CISA’s report, which was mandated by the K-12 Cybersecurity Act of 2021, outlined a variety of steps that primary and secondary schools can take to bolster their cyber defenses.
The Cybersecurity and Infrastructure Security Agency released a report on Tuesday outlining a variety of steps that K-12 schools and districts should take to enhance their cybersecurity practices, amid an increase in ransomware attacks and other digital threats targeting primary and secondary education institutions across the country.
The report offered three voluntary recommendations to help schools bolster their cyber defenses, including investing in the highest-impact security measures and building toward “a mature cybersecurity plan,” identifying and addressing resource constraints, and focusing on “collaboration and information sharing.”
CISA’s report highlighted individual steps that schools could take to achieve these recommendations, such as implementing multifactor authentication to secure online accounts and data, developing a cyber incident response plan and working to secure funding from the State and Local Cybersecurity Grant Program, and other similar programs, to enhance their cybersecurity practices.
“As K-12 institutions employ technology to make education more accessible and effective, malicious cyber actors are hard at work trying to exploit vulnerabilities in these systems, threatening our nation’s ability to educate our children,” CISA Director Jen Easterly said in a statement. “Today’s report serves as an initial step towards a stronger and more secure cyber future for our nation’s schools, with a focus on simple, prioritized actions schools can take to measurably reduce cyber risk.”
At least 45 U.S. school districts experienced ransomware attacks in 2022, including a ransomware attack on the Los Angeles Unified School District last fall that resulted in hackers leaking 500GB of pilfered data. While CISA said that the total number of cyber incidents affecting K-12 schools “is impossible to reliably quantify due to a lack of consolidated data,” it added that “reported incidents between 2018–2021 have risen from 400 in 2018 to an accumulated total of over 1,300” in 2021.
The increase in cyber attacks targeting schools and districts has underscored the lack of available resources that school administrators and educators currently have to mitigate threats. CISA—which noted that it “hosted and facilitated a series of roundtable listening and feedback sessions with key stakeholder groups” to gather input for the report—said educators and school personnel expressed particular concerns to the agency about a lack of staffing and funding needed to adequately address cyber-related challenges.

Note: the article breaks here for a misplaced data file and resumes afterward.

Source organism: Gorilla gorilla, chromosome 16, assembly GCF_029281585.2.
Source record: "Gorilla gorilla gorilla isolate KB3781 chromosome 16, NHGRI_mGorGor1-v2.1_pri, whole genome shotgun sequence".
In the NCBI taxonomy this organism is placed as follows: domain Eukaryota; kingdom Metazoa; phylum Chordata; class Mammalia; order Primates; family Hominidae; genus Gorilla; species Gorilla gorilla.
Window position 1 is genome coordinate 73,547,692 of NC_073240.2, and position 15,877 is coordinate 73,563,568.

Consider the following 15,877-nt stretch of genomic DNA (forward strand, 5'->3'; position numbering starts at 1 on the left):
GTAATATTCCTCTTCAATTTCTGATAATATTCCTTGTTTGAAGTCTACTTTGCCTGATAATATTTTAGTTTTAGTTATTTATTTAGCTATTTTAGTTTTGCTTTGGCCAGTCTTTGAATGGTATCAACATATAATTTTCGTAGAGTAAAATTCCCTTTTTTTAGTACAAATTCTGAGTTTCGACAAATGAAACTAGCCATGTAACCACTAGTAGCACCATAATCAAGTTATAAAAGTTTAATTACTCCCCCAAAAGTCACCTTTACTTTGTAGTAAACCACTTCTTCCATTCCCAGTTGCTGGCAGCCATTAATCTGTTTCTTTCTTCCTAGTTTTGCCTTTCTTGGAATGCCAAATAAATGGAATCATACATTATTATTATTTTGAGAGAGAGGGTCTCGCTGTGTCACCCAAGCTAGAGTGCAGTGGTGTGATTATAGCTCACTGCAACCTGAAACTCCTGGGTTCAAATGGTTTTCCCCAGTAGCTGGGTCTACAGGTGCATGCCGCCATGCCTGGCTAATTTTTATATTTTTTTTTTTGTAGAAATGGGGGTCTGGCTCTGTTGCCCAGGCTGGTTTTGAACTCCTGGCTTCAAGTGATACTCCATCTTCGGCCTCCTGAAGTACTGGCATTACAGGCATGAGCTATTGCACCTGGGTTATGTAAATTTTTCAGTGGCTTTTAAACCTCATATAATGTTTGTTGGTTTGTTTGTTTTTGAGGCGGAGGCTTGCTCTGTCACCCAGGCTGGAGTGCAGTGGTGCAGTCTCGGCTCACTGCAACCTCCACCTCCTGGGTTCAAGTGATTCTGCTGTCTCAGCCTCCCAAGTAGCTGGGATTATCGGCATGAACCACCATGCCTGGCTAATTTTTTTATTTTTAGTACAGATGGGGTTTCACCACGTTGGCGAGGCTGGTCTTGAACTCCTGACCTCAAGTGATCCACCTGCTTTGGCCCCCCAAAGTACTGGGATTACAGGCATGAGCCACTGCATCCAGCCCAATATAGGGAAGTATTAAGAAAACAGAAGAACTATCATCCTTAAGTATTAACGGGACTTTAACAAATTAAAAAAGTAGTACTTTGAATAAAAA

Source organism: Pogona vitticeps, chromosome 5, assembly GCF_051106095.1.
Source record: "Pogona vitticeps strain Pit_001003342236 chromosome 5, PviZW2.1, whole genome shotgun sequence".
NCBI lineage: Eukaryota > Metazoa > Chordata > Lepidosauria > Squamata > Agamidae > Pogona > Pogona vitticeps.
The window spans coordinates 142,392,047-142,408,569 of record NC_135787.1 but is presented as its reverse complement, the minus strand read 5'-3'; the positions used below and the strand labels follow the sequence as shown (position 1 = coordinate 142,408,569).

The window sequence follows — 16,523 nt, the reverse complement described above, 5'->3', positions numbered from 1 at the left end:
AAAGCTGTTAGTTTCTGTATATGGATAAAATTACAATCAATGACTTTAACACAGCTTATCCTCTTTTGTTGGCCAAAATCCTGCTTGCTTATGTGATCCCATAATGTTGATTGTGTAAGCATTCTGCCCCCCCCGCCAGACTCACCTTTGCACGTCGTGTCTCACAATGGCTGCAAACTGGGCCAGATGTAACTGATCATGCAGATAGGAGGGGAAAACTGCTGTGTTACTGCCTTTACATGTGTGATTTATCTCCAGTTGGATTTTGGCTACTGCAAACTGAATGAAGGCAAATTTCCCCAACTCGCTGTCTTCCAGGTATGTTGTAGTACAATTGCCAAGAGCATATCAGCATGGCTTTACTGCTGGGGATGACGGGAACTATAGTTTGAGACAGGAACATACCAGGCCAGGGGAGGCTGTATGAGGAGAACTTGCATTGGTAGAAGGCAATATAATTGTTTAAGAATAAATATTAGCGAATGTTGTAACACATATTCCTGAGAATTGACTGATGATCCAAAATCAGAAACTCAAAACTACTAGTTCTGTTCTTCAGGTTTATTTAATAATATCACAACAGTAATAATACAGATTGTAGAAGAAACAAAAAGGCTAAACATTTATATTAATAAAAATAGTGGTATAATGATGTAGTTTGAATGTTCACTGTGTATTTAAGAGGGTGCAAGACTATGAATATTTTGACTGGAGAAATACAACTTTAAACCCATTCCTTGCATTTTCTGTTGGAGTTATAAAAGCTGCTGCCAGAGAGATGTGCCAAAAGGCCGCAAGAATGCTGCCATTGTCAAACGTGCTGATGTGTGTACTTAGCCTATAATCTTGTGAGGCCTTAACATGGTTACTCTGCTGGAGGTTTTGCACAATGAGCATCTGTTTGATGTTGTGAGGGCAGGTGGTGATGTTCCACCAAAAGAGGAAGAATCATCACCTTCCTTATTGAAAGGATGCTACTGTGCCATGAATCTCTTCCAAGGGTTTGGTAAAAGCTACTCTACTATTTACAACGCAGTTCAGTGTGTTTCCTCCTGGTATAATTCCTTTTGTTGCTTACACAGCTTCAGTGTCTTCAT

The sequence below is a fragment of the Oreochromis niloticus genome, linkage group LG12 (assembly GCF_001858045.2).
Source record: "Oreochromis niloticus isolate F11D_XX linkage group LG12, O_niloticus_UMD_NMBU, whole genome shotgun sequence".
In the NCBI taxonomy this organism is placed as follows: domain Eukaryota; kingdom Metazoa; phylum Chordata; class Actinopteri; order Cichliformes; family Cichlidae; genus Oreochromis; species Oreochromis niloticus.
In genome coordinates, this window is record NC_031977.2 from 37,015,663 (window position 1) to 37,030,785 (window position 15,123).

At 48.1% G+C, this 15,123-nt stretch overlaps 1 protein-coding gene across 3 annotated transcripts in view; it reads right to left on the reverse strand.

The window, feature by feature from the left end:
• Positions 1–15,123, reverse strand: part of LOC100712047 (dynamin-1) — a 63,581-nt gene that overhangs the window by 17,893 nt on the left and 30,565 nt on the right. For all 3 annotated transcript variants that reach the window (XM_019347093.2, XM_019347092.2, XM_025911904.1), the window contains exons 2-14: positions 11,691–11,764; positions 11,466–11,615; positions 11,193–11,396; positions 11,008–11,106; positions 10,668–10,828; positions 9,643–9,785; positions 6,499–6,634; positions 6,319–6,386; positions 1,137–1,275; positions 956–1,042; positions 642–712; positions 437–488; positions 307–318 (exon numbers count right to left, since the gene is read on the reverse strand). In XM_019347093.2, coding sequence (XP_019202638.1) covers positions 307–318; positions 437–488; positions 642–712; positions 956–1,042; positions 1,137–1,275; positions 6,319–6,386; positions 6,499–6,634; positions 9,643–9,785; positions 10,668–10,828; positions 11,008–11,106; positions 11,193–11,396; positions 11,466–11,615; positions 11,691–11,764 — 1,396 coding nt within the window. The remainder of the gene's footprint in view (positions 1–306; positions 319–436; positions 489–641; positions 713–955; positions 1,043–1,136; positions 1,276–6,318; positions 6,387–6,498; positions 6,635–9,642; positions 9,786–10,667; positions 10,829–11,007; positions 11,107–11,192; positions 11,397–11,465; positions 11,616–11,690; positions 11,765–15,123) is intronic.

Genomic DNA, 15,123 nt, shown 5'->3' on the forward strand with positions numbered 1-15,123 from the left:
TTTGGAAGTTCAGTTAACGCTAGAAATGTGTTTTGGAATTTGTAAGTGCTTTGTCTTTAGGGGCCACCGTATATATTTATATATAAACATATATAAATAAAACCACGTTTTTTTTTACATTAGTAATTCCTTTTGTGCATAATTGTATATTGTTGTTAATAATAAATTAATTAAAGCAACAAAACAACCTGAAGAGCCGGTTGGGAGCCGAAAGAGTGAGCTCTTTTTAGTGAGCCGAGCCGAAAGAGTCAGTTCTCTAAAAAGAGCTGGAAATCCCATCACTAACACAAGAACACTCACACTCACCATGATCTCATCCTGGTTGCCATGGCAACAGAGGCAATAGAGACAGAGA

Participants in the listening sessions highlighted the “extreme disparity in talent availability and funding” when it comes to managing cyber risks, as well as the fact that “most districts do not employ full-time cybersecurity personnel, and some smaller school districts may not even employ full-time IT staff.” In the instances where a school or district did employ a cybersecurity professional, stakeholders noted that these employees often “do not have up- to-date training or experience, in part due to limited resources for professional development.”
“We learned that what the sector needs most is resources, simplicity and prioritization,” CISA said. “Accordingly, this report strives to cut through the noise and offer clear steps that are prioritized to help K–12 organizations implement the most effective cybersecurity controls first.”
CISA’s report was mandated by the K-12 Cybersecurity Act, which required the agency “to study the cybersecurity risks facing elementary and secondary schools and develop recommendations that include cybersecurity guidelines designed to assist schools in facing those risks.” The legislation—introduced by Sens. Gary Peters, D-Mich., and Rick Scott, R-Fla.—was signed into law by President Joe Biden in October 2021.
In a statement, Peters called the report “an important step to helping K-12 schools across the country protect themselves against cyberattacks that put the personal information of students and staff at risk.”
“K-12 schools are increasingly targeted by criminal hackers, and this new resource from CISA makes easy-to-understand guidance about cybersecurity risks readily available to the schools that need it most,” he added.
CISA also released an online toolkit that expands on the report’s recommendations to help K-12 schools and school districts manage and reduce cyber risks, including providing links to free cyber-related resources and trainings for education professionals.
CISA called the report “a starting point” and said it will continue “to partner with the K–12 education community, and work with technology providers to encourage provision of free or low-cost security tools and products that are secure by default and design.”